A couple of weeks ago, I wrote about all the other Albanies that were named for our Albany. One of the most distant places on the planet was named, not for Albany, but for a prominent Albany native: The Eights Coast of Antarctica was named for prominent scientist and artist James Eights.
His exact year and place of birth are in question, but it’s fair to say he was born around 1798. The son of a physician (and possibly a physician himself; he was often referred to as “Doctor”), Eights was early associated with Amos Eaton‘s exploration and collection of the geology of the Erie Canal, and was on the board of the Albany Lyceum of Natural History, formed in 1823. He showed great skill as a draftsman, contributing detailed drawings of Lyceum specimens. He also helped in the development of the Albany Institute of History and Art.
He moved on to New York City, where he was involved with the Sketch Club, an artists’ gathering, and the New York Lyceum. With the support of Stephen Van Rensselaer (Amos Eaton’s partner in the creation of Rensselaer Polytechnic Institute), Eights was appointed as naturalist on an expedition to explore the South Seas that set out in October, 1829. While this was a time when the continent of Antarctica was still hypothetical, his investigations in the South Shetland Islands turned up the first fossils from that region. In honor of that early exploration, the Eights Coast of Antarctica was named in his honor more than a century later.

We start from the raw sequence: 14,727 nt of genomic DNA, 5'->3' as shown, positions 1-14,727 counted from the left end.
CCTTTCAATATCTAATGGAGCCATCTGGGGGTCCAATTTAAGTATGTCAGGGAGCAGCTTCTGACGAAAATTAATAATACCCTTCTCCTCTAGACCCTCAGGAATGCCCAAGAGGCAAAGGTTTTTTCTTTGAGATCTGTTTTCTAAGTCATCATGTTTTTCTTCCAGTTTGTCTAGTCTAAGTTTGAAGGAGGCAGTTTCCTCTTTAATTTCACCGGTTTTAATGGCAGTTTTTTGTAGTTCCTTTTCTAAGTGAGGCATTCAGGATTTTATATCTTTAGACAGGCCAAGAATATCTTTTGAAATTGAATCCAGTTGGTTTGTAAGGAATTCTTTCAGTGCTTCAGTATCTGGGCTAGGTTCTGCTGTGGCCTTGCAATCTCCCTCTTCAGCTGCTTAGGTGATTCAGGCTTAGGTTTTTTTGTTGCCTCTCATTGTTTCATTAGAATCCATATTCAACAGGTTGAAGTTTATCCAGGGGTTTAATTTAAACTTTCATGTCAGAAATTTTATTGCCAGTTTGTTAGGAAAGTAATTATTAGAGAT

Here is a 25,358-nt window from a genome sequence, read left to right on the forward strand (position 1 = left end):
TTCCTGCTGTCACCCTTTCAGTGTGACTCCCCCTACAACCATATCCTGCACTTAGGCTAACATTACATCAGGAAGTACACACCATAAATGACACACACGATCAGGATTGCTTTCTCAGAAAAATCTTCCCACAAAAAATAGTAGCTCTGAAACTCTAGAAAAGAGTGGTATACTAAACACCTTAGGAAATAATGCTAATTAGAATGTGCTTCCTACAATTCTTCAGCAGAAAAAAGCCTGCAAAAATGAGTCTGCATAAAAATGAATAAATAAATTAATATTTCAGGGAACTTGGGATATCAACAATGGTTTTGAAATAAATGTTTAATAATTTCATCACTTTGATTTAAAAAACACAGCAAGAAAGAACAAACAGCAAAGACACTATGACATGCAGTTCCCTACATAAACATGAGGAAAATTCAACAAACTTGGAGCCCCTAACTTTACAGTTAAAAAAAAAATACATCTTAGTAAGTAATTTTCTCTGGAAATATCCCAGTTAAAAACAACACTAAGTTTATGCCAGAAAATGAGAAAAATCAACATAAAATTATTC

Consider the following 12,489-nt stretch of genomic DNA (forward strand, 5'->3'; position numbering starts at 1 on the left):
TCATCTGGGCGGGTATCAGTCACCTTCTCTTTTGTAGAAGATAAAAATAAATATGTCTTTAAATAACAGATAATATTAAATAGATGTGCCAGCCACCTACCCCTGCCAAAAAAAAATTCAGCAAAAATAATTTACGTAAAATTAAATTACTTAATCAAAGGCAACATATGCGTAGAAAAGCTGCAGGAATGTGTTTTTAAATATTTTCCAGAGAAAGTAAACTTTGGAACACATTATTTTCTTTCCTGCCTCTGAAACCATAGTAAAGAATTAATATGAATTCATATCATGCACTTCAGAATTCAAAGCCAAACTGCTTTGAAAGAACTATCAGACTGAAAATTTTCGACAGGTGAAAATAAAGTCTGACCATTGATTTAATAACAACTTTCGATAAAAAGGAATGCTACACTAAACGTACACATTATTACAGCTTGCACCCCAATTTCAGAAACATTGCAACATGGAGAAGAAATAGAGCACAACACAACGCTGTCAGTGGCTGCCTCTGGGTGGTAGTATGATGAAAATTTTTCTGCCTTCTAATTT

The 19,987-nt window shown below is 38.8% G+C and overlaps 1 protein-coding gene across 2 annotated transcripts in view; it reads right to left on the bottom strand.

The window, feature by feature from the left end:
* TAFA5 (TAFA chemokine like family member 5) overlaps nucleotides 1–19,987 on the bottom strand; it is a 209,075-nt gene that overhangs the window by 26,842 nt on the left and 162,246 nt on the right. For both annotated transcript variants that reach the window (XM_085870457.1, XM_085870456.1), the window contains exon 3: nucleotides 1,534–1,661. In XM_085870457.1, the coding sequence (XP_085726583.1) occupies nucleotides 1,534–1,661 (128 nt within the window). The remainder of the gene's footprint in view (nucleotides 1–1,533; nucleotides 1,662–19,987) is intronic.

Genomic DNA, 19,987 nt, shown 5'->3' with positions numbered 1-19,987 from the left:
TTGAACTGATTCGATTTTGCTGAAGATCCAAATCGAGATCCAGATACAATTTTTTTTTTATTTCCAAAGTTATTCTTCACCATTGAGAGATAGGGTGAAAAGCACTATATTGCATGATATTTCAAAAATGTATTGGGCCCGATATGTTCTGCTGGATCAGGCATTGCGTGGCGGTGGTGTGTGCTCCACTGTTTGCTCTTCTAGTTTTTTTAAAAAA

His South Seas exploits hardly registered here in Albany, but he is remembered for the paintings he made of Old Albany. Later in his life, around 1850, he made a series of paintings from memory of how Albany looked when he was a boy. These beautiful watercolors are in many instances the only references we have for the long-lost old Dutch city.
A very detailed life of James Eights by Daniel McKinley is available here.